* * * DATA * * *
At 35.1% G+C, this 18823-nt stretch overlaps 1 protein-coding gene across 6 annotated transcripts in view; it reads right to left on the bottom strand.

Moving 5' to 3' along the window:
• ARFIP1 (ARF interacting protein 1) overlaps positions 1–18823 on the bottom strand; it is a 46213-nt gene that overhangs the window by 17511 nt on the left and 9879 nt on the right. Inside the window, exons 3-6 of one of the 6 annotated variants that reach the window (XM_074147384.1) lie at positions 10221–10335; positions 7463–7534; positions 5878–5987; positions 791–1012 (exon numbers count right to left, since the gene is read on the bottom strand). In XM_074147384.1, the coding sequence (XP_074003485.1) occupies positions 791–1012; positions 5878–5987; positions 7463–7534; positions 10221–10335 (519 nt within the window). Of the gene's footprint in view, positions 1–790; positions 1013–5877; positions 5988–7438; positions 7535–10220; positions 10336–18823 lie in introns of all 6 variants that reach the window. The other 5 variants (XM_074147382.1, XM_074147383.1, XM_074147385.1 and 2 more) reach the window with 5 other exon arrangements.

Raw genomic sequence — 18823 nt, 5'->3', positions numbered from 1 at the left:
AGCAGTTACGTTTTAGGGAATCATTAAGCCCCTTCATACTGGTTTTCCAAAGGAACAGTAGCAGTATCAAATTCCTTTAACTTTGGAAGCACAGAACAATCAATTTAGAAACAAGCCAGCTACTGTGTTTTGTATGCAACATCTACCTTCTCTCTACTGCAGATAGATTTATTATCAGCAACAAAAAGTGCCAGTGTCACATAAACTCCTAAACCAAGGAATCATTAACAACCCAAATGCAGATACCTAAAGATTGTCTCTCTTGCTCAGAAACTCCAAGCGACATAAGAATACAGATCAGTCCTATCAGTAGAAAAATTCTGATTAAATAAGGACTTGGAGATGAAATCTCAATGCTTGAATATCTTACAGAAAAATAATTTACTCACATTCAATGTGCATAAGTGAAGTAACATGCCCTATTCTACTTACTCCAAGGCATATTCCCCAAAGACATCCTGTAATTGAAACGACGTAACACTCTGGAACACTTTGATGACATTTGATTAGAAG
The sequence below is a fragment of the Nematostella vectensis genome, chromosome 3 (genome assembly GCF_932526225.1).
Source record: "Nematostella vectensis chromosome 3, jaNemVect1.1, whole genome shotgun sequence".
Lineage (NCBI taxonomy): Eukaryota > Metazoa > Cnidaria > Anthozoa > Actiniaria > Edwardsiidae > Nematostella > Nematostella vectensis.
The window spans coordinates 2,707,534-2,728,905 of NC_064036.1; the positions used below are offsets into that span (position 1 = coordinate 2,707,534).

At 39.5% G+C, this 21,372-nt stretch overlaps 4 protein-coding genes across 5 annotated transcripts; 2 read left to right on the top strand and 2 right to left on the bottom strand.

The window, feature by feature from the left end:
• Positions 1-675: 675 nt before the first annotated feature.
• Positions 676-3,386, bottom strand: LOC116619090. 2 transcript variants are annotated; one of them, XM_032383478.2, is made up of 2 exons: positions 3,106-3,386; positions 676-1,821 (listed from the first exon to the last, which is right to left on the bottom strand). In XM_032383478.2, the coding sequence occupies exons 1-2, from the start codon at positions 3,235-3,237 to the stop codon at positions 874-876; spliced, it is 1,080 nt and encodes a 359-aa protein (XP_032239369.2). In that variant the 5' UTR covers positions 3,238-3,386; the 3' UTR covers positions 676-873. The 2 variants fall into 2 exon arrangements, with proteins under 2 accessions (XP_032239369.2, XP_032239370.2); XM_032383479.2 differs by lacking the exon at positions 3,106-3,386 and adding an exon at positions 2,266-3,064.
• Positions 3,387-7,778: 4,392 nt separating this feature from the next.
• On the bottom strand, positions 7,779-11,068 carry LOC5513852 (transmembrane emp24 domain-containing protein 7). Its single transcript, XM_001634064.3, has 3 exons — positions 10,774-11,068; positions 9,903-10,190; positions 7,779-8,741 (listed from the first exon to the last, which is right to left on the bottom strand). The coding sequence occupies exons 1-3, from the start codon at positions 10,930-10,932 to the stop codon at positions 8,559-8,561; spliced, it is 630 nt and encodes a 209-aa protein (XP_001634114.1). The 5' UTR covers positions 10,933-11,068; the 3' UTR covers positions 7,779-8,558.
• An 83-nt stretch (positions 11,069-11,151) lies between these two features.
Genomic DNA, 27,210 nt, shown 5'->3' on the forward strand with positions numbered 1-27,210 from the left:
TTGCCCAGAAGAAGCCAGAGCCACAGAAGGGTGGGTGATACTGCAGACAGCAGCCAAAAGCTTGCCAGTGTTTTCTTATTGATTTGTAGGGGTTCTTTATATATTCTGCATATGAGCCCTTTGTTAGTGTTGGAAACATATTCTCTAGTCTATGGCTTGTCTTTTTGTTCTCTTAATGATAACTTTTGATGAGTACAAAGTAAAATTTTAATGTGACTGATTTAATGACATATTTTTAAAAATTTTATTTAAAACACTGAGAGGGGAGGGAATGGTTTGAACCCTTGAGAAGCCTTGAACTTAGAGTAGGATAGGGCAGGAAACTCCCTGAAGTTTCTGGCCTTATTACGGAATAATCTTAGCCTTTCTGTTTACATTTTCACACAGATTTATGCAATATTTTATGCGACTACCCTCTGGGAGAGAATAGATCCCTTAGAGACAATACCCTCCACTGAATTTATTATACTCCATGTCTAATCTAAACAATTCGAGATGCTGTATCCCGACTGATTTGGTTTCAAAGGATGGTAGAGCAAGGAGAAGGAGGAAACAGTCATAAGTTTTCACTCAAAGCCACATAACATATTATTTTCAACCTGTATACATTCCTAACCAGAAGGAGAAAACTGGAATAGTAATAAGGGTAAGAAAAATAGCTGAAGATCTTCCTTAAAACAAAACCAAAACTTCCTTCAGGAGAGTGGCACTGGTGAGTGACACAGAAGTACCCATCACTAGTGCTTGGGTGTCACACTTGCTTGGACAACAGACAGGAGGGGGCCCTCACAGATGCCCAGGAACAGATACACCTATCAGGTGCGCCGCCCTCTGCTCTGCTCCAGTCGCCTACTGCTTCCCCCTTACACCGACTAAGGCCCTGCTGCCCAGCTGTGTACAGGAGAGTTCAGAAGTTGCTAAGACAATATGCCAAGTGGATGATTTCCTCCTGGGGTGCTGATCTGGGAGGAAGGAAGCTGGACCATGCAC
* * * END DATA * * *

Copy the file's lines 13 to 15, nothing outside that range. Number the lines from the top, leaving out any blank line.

• Positions 676-3,386, bottom strand: LOC116619090. 2 transcript variants are annotated; one of them, XM_032383478.2, is made up of 2 exons: positions 3,106-3,386; positions 676-1,821 (listed from the first exon to the last, which is right to left on the bottom strand). In XM_032383478.2, the coding sequence occupies exons 1-2, from the start codon at positions 3,235-3,237 to the stop codon at positions 874-876; spliced, it is 1,080 nt and encodes a 359-aa protein (XP_032239369.2). In that variant the 5' UTR covers positions 3,238-3,386; the 3' UTR covers positions 676-873. The 2 variants fall into 2 exon arrangements, with proteins under 2 accessions (XP_032239369.2, XP_032239370.2); XM_032383479.2 differs by lacking the exon at positions 3,106-3,386 and adding an exon at positions 2,266-3,064.
• Positions 3,387-7,778: 4,392 nt separating this feature from the next.
• On the bottom strand, positions 7,779-11,068 carry LOC5513852 (transmembrane emp24 domain-containing protein 7). Its single transcript, XM_001634064.3, has 3 exons — positions 10,774-11,068; positions 9,903-10,190; positions 7,779-8,741 (listed from the first exon to the last, which is right to left on the bottom strand). The coding sequence occupies exons 1-3, from the start codon at positions 10,930-10,932 to the stop codon at positions 8,559-8,561; spliced, it is 630 nt and encodes a 209-aa protein (XP_001634114.1). The 5' UTR covers positions 10,933-11,068; the 3' UTR covers positions 7,779-8,558.